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About this book
About this book
The First Boat People, first published in 2006, concerns how people travelled across the world to Australia in the Pleistocene. It traces movement from Africa to Australia, offering a new view of population growth at that time, challenging current ideas, and underscoring problems with the 'Out of Africa' theory of how modern humans emerged. The variety of routes, strategies and opportunities that could have been used by those first migrants is proposed against the very different regional geography that existed at that time. Steve Webb shows the impact of human entry into Australia on the megafauna using fresh evidence from his work in Central Australia, including a description of palaeoenvironmental conditions existing there during the last two glaciations. He argues for an early human arrival and describes in detail the skeletal evidence for the first Australians. This is a stimulating account for students and researchers in biological anthropology, human evolution and archaeology.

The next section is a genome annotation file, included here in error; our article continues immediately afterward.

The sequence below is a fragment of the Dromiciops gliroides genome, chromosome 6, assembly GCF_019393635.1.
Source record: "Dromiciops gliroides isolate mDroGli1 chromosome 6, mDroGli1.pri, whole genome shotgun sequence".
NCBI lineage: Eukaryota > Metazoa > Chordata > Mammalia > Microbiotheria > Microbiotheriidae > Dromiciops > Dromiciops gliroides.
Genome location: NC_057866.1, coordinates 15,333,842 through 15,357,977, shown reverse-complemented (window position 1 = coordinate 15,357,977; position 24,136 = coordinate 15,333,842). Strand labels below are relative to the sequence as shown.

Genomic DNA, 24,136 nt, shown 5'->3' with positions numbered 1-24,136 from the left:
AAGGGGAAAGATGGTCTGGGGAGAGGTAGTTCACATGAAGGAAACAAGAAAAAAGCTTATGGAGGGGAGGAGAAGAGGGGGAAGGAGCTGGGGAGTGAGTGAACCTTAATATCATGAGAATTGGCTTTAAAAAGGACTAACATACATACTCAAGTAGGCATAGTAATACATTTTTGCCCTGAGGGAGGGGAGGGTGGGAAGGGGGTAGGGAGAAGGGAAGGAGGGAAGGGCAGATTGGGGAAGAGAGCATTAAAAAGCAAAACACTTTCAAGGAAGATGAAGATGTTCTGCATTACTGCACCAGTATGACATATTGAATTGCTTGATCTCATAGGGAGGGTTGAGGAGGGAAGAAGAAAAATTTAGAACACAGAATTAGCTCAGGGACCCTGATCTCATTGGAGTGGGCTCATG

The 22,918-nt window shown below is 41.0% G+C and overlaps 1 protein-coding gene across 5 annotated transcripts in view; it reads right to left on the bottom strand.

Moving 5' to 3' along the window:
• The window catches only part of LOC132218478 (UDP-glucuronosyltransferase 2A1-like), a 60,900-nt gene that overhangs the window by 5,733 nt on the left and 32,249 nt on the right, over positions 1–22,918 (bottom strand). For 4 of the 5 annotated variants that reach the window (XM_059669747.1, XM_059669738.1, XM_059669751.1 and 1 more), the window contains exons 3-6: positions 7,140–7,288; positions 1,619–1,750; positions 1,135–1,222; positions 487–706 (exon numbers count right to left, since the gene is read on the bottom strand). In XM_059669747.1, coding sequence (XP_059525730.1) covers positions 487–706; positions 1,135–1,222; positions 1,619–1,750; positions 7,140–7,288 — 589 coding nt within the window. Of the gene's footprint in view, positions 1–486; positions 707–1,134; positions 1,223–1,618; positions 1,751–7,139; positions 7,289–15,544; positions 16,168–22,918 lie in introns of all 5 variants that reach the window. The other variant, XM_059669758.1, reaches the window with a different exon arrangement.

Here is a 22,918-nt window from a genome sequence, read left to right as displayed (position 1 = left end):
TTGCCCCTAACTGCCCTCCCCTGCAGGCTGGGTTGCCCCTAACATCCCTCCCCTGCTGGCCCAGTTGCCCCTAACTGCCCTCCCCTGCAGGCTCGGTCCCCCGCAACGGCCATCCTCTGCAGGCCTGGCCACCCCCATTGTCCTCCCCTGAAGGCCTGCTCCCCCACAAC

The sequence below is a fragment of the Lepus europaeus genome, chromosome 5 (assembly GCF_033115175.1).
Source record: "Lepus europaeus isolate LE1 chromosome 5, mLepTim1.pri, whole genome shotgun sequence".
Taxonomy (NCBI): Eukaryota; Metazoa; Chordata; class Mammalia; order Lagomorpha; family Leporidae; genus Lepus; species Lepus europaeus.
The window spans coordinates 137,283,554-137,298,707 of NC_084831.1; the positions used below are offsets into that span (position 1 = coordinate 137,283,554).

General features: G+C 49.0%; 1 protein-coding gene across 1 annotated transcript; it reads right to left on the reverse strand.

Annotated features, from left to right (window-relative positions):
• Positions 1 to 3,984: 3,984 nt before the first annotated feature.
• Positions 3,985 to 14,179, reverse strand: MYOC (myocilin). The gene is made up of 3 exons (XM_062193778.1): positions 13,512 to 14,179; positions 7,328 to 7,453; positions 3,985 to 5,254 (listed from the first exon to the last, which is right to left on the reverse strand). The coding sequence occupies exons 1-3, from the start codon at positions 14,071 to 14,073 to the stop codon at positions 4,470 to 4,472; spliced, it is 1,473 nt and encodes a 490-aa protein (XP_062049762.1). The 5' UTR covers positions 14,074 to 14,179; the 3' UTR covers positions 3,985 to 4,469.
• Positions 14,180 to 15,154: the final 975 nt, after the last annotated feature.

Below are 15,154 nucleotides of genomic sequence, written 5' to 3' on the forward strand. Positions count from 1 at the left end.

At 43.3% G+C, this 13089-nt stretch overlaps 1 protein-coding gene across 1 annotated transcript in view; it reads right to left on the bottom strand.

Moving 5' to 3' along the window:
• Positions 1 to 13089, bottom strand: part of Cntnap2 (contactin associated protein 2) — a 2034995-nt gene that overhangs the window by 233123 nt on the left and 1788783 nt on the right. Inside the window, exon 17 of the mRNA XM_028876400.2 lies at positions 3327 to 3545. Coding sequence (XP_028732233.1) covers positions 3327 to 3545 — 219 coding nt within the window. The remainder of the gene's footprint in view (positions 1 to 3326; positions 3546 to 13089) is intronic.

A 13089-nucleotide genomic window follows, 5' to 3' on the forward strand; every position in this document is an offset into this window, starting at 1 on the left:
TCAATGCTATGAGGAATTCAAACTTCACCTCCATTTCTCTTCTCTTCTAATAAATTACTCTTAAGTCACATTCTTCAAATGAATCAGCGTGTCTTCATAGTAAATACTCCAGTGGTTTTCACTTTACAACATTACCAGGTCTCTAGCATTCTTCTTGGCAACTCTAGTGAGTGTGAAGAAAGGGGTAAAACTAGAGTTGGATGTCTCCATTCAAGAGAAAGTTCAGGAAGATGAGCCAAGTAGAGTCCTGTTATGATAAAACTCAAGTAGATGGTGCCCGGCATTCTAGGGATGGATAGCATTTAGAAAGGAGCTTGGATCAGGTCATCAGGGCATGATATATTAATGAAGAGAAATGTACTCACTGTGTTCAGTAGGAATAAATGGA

1. Going to Sunda: Lower Pleistocene transcontinental migration
2. Pleistocene population growth
3. From Sunda to Sahul: transequatorial migration in the Upper Pleistocene
4. Upper Pleistocene migration patterns on Sahul
5. Palaeoenvironments, megafauna and the Upper Pleistocene settlement of Central Australia
6. Upper Pleistocene Australians: the Willandran people
7. Origins: a morphological puzzle
8. Migratory time frames and Upper Pleistocene environmental sequences in Australia
9. An incomplete jigsaw puzzle
STEVE WEBB is Professor of Australian Studies at Bond University, in Queensland, Australia. He has previously carried out a pioneering palaeopathological study of Aboriginal health patterns prior to European colonisation, and has previously published "Paleopathology of Aboriginal Australians" (1995). His research now concentrates on Australian regional human evolution, reasons for the extinction of Australia's megafauna, Upper Pleistocene migration and the earliest human settlement of the continent. His particular focus is on palaeoenvironmental change accompanying the last two glaciations in Central Australia to understand more fully megafaunal extinction in the region, and the timing of the first human entry into Australia.